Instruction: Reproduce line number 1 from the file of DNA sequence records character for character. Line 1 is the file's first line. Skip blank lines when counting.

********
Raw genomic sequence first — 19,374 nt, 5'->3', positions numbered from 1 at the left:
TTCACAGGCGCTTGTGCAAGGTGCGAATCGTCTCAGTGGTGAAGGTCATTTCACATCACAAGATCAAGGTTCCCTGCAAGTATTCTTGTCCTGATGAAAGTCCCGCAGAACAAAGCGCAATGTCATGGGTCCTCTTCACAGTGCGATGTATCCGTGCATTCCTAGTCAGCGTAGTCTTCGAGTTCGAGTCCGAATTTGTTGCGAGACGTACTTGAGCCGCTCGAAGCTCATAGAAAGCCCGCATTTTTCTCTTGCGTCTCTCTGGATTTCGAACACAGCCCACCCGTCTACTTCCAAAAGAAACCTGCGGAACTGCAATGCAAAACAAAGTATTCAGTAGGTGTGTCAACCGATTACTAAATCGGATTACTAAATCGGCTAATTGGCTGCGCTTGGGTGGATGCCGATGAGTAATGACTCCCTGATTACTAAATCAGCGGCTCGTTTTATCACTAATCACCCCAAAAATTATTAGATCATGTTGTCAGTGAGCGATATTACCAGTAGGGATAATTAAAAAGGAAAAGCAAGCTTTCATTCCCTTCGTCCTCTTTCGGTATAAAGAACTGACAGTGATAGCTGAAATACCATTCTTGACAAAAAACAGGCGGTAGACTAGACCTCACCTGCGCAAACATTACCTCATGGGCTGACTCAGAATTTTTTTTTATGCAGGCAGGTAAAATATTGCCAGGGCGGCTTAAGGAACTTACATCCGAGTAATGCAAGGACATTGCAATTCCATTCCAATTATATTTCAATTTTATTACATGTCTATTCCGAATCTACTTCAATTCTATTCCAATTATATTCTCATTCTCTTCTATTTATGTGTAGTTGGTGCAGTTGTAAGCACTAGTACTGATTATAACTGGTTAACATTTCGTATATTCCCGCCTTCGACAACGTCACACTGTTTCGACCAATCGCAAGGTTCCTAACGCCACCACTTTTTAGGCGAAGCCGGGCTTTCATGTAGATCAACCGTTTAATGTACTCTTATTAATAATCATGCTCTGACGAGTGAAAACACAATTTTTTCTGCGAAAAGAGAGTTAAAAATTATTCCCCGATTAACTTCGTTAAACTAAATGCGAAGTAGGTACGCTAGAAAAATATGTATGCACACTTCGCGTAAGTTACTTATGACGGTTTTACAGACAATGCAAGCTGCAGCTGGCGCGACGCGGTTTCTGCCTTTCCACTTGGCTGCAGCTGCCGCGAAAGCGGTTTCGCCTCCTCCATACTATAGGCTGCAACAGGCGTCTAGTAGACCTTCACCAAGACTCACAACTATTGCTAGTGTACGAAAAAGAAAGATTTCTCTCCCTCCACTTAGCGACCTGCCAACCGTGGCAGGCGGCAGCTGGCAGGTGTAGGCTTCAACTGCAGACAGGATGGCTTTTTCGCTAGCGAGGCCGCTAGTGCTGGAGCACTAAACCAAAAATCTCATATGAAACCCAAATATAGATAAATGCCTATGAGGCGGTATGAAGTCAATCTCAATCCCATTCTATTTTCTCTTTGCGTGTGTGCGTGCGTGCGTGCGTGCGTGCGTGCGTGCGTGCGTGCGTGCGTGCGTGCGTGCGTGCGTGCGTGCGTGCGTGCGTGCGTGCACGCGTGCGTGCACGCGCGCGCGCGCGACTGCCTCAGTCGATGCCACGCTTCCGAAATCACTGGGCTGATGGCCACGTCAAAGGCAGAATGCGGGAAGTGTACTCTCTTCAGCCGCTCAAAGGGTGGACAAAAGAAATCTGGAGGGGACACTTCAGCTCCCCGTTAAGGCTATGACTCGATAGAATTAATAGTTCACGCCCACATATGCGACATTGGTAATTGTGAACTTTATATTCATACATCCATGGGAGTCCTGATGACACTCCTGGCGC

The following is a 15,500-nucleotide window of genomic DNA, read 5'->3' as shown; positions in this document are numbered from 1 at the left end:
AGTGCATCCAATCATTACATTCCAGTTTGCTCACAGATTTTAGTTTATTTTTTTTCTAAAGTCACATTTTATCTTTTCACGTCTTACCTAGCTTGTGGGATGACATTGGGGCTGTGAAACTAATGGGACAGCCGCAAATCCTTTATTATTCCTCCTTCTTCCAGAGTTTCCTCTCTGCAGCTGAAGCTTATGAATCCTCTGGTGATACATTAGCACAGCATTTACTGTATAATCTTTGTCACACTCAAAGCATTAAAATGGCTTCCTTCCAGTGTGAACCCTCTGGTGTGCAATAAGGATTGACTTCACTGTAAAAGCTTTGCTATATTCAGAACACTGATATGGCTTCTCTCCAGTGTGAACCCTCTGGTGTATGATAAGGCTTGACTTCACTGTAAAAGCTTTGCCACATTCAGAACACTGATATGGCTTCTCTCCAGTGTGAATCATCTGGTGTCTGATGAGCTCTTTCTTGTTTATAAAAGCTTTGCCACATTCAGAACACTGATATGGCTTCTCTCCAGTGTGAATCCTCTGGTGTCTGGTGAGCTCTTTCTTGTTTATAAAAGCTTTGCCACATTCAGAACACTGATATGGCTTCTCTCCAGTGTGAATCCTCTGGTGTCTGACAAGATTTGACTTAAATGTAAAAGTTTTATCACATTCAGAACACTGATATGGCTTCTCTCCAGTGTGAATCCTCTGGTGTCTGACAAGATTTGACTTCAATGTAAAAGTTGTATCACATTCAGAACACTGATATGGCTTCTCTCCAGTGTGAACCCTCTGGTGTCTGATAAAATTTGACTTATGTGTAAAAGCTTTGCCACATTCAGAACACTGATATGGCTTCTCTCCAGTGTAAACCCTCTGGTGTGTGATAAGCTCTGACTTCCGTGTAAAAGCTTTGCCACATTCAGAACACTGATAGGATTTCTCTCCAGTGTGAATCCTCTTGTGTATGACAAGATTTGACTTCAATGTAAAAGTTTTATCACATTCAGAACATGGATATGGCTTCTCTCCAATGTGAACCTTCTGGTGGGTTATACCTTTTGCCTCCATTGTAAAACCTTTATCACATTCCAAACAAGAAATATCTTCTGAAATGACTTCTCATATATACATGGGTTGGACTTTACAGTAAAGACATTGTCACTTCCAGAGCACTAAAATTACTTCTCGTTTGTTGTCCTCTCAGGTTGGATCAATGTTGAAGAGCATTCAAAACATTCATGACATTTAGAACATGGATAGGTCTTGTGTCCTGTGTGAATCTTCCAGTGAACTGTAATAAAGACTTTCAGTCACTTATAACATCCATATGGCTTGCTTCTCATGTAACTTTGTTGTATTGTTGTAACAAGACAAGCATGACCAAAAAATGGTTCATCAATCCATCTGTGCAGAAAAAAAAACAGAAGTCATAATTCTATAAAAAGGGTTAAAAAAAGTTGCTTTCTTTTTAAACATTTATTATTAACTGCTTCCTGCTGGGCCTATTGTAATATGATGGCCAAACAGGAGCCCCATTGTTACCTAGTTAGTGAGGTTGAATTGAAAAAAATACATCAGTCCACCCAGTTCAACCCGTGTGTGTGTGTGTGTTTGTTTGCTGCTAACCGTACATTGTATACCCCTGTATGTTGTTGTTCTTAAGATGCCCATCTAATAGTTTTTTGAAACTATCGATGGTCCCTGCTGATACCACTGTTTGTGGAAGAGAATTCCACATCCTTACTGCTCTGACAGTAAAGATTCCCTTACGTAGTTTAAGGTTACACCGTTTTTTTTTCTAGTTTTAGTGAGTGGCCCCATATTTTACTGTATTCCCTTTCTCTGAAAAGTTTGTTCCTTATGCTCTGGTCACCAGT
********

Raw genomic sequence first — 19,374 nt, 5'->3', positions numbered from 1 at the left: